Are we all now on the same mind, body, spirit page?   Leave a comment

$ dreamstime_5279920Recently, thousands of people attended the Mind Body Spirit Festival in Brisbane. I made my way there through the gloomy weather on Sunday, to find a really ‘happening’ event, a lot like the Health Harmony and Soul Expo held on the Gold Coast earlier in the year.

There were a surprising number of Millennials and Gen Ys amongst the Baby Boomers and Gen Xs in attendance, as ready to explore the ideas of philosophy and religion, as they were to try out the organic tea or get their ‘reading’.

I got the impression that there was general agreement between those on stands and within their vibrant audience that health is about very much more than treating a body.

Quite a few I spoke to had pondered the mental nature of health, had heard about the medical research into the effects of spiritual and religious sentiments such as forgiveness and gratitude.

Dozens were eager to add their contribution to the ‘gratitude tree’ by writing down what they were grateful for … and pinning it on the murraya bush in the Christian Science Reading Room stand.

Don’t get me wrong. The majority of these people harboured a healthy scepticism of anything nonsensical or obviously geared to a purely money-making concern.

The astounding thing is that these were your average Aussie ‘blokes’ and ‘sheilas’. Just like the lady I met today. While her job was in real estate, she confided when I mentioned that I was a health blogger, that she’d investigated kinesiology and other alternative therapies and knew how important her thoughts were to her wellbeing.

It’s not surprising to learn that two-thirds of Australians use complementary and alternative medicine (CAM), and many of these recognise the interconnectedness of our thoughts with our health.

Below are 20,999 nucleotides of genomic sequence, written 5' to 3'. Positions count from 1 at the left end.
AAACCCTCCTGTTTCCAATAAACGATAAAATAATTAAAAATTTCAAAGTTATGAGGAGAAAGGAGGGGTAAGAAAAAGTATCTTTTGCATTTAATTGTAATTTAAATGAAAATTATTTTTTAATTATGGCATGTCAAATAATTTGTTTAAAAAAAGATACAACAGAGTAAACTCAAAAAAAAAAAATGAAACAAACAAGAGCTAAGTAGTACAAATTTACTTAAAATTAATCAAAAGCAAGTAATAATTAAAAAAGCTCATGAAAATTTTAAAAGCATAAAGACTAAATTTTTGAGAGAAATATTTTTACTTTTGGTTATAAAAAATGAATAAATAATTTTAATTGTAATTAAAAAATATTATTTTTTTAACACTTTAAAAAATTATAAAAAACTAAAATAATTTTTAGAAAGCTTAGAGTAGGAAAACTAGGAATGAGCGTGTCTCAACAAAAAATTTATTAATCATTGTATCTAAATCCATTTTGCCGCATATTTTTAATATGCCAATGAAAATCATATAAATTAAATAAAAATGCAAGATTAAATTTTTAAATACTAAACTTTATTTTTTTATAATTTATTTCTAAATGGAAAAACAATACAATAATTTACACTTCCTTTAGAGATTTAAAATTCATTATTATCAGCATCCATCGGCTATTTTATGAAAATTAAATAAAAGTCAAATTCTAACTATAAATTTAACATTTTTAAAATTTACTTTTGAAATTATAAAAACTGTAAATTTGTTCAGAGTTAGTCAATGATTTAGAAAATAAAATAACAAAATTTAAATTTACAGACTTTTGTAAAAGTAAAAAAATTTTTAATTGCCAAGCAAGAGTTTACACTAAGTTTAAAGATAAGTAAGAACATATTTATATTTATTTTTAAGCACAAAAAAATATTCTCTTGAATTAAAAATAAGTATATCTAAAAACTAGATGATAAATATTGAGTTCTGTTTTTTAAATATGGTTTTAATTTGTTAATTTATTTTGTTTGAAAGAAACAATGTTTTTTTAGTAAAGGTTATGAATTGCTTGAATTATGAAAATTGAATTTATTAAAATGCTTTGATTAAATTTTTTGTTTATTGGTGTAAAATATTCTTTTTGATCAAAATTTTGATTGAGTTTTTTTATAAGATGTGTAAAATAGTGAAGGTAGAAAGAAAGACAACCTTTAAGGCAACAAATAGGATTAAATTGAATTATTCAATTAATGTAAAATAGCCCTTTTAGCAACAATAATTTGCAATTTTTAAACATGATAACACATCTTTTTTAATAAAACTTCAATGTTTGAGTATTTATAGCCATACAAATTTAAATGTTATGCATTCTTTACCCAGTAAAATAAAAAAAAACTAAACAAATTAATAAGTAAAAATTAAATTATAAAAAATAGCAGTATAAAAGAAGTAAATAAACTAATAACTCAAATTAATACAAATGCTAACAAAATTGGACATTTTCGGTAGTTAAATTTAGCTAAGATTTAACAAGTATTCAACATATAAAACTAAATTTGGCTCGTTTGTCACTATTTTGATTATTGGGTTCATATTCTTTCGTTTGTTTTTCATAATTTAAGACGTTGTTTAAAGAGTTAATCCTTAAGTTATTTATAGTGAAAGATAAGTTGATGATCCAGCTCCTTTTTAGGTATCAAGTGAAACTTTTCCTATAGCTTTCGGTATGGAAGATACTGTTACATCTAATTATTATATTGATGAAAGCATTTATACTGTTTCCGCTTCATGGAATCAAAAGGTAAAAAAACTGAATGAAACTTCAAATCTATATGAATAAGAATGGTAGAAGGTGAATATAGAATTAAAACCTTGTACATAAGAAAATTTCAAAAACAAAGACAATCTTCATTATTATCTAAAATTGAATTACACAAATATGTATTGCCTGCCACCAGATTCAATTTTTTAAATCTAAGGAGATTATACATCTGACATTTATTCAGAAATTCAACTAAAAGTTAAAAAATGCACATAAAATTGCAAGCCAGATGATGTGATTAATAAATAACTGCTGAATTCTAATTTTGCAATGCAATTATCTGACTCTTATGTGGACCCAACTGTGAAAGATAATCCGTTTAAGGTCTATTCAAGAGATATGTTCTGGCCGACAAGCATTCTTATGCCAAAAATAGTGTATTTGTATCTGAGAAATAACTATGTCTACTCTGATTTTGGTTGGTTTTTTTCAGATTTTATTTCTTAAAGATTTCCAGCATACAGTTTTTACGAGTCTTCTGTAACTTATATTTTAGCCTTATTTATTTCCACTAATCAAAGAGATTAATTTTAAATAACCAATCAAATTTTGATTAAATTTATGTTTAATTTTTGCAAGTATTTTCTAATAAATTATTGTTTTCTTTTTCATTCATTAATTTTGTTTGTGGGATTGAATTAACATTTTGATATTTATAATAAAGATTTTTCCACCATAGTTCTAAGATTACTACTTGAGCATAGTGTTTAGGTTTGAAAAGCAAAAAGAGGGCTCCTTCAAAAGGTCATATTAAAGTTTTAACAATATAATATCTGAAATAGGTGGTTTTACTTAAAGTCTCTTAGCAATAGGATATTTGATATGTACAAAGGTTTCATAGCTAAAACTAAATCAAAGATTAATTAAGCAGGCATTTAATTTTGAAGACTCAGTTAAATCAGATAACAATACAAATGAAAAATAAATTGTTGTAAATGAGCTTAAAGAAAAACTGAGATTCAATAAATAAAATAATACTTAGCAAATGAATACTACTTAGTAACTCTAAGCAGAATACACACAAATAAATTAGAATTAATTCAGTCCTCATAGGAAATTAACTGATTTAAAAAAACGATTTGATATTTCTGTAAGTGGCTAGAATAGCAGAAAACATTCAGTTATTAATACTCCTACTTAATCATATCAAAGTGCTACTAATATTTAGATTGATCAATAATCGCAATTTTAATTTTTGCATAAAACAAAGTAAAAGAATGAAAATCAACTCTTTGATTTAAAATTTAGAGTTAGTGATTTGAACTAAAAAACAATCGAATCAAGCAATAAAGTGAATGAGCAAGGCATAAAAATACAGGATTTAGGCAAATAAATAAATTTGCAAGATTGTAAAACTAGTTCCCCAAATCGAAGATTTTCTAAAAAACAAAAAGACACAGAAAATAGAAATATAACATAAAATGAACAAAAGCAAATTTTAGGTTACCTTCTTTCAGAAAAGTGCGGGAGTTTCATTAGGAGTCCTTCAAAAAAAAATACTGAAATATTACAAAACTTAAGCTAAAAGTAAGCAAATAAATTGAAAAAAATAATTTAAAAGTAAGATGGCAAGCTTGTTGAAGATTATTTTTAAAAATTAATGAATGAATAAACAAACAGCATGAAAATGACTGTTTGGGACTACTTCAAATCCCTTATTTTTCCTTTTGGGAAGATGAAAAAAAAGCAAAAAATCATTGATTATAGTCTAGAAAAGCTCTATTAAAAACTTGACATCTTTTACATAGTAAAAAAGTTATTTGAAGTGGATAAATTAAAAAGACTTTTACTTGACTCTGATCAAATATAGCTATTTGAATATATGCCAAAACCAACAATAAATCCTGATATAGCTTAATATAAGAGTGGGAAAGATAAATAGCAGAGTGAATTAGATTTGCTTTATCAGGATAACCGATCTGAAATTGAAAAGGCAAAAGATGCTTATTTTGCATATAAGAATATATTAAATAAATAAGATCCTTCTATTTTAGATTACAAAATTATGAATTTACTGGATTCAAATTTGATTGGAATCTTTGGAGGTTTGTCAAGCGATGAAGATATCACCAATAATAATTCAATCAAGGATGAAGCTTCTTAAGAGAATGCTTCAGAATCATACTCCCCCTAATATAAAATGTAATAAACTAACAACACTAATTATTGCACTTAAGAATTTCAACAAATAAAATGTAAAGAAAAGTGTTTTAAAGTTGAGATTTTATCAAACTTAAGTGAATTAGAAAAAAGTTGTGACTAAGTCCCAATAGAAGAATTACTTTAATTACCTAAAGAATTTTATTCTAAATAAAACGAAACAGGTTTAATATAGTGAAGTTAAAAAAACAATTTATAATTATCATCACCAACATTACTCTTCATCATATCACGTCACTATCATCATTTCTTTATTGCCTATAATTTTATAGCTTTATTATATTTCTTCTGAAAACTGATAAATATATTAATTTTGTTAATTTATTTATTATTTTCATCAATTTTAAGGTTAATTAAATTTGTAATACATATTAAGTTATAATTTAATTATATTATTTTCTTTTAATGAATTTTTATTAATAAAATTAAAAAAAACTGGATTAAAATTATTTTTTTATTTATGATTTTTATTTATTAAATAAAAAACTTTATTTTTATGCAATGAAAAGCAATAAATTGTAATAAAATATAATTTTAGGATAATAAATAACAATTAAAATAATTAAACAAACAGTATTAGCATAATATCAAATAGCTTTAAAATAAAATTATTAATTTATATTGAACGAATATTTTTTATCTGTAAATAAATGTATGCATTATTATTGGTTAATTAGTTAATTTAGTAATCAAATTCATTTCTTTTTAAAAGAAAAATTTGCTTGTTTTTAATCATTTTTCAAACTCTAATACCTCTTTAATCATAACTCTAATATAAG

Suddenly results from thought-based treatments such as placebos, epigenetics, psychotherapy and meditation are big news.

A medico who turned from Western medical treatments when they failed to help her, took matters into her own hands. Through her research, Dr Lissa Rankin discovered that traditional health care was missing a couple of crucial insights:

taking responsibility for your own wellbeing is essential; and that we need to care for the whole package – our mind, heart and soul.

Rankin’s book, Mind Over Medicine, advances understanding of the great conundrum of the past 150 years – how our mind, bodies and spirit interconnect.

She found that thoughts, feelings and beliefs can alter the body’s physiology, discerned that loneliness, pessimism, depression, fear and anxiety damage the body, while intimate relationships, gratitude, meditation and creativity turn on the body’s self-healing processes.

Theologian, author, and founder of Christian Science, Mary Baker Eddy wrote and taught about the mental nature of disease way back in the 19th century.

She proved that a Mind-based (or God-based) view of health and life leads to cures in both mind and body.

Eddy described some of the states of thought that might generate disease in her book, Science and Health with Key to the Scriptures, which endorses what many people like Rankin recognise as harmful to health today.

She wrote, “Hatred, envy, dishonesty, fear, and so forth, make a man sick, and neither material medicine nor Mind can help him permanently, even in body, unless it makes him better mentally, and so delivers him from his destroyers.”

For me, it’s imperative to recognise my spiritual identity, which Jesus exemplified and explained so well, and can be nurtured and discovered through daily prayer and meditation. I find that this also keeps the body healthy, as well as repairing and healing.

It looks like many are now ‘on the same page’, sharing the profound knowledge that happiness and health are dependent on a healthy mind, body and spirit.

This article by Kay Stroud, a health blogger who is interested in the mind-body connection, was  originally published on her blog, Spotlight on Spirituality and HealthIt was also published on these media websites:  Toowoomba Chronicle, Wanganui Chronicle, The Aucklander, Grafton Daily Examiner, Coffs Coast Advocate, Bay of Plenty Times.

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